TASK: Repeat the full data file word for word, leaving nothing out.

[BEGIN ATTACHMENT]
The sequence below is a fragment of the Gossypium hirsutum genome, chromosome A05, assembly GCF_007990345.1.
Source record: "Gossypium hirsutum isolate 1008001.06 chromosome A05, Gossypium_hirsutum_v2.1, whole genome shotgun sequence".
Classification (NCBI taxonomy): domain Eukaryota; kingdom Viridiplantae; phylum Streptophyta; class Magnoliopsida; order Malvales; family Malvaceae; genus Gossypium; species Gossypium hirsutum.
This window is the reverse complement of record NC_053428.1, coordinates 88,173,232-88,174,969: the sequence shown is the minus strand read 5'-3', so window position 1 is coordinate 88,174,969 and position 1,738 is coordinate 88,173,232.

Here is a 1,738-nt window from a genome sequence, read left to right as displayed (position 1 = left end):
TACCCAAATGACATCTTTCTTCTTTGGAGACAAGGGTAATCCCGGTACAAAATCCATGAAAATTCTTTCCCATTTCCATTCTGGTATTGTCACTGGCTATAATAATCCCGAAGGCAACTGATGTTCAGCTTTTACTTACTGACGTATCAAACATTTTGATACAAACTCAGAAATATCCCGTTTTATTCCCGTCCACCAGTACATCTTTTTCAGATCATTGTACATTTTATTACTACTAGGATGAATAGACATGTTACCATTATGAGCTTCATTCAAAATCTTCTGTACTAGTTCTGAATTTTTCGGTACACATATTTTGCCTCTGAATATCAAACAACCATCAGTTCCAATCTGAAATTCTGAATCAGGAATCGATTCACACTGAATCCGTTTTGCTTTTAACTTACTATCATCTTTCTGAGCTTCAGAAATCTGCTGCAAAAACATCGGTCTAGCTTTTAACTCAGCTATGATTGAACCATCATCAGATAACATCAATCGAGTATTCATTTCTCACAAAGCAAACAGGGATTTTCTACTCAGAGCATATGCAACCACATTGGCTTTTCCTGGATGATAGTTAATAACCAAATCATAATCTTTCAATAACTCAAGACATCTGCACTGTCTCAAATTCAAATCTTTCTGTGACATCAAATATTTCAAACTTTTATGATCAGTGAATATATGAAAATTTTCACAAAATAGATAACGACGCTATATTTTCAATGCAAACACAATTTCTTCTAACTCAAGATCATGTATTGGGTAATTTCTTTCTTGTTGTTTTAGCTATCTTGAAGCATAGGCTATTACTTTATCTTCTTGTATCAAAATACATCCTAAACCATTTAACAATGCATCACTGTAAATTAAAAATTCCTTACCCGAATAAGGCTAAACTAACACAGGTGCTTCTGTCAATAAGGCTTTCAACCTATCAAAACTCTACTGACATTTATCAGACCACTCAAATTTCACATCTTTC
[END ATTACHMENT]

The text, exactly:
The sequence below is a fragment of the Gossypium hirsutum genome, chromosome A05, assembly GCF_007990345.1.
Source record: "Gossypium hirsutum isolate 1008001.06 chromosome A05, Gossypium_hirsutum_v2.1, whole genome shotgun sequence".
Classification (NCBI taxonomy): domain Eukaryota; kingdom Viridiplantae; phylum Streptophyta; class Magnoliopsida; order Malvales; family Malvaceae; genus Gossypium; species Gossypium hirsutum.
This window is the reverse complement of record NC_053428.1, coordinates 88,173,232-88,174,969: the sequence shown is the minus strand read 5'-3', so window position 1 is coordinate 88,174,969 and position 1,738 is coordinate 88,173,232.

Here is a 1,738-nt window from a genome sequence, read left to right as displayed (position 1 = left end):
TACCCAAATGACATCTTTCTTCTTTGGAGACAAGGGTAATCCCGGTACAAAATCCATGAAAATTCTTTCCCATTTCCATTCTGGTATTGTCACTGGCTATAATAATCCCGAAGGCAACTGATGTTCAGCTTTTACTTACTGACGTATCAAACATTTTGATACAAACTCAGAAATATCCCGTTTTATTCCCGTCCACCAGTACATCTTTTTCAGATCATTGTACATTTTATTACTACTAGGATGAATAGACATGTTACCATTATGAGCTTCATTCAAAATCTTCTGTACTAGTTCTGAATTTTTCGGTACACATATTTTGCCTCTGAATATCAAACAACCATCAGTTCCAATCTGAAATTCTGAATCAGGAATCGATTCACACTGAATCCGTTTTGCTTTTAACTTACTATCATCTTTCTGAGCTTCAGAAATCTGCTGCAAAAACATCGGTCTAGCTTTTAACTCAGCTATGATTGAACCATCATCAGATAACATCAATCGAGTATTCATTTCTCACAAAGCAAACAGGGATTTTCTACTCAGAGCATATGCAACCACATTGGCTTTTCCTGGATGATAGTTAATAACCAAATCATAATCTTTCAATAACTCAAGACATCTGCACTGTCTCAAATTCAAATCTTTCTGTGACATCAAATATTTCAAACTTTTATGATCAGTGAATATATGAAAATTTTCACAAAATAGATAACGACGCTATATTTTCAATGCAAACACAATTTCTTCTAACTCAAGATCATGTATTGGGTAATTTCTTTCTTGTTGTTTTAGCTATCTTGAAGCATAGGCTATTACTTTATCTTCTTGTATCAAAATACATCCTAAACCATTTAACAATGCATCACTGTAAATTAAAAATTCCTTACCCGAATAAGGCTAAACTAACACAGGTGCTTCTGTCAATAAGGCTTTCAACCTATCAAAACTCTACTGACATTTATCAGACCACTCAAATTTCACATCTTTC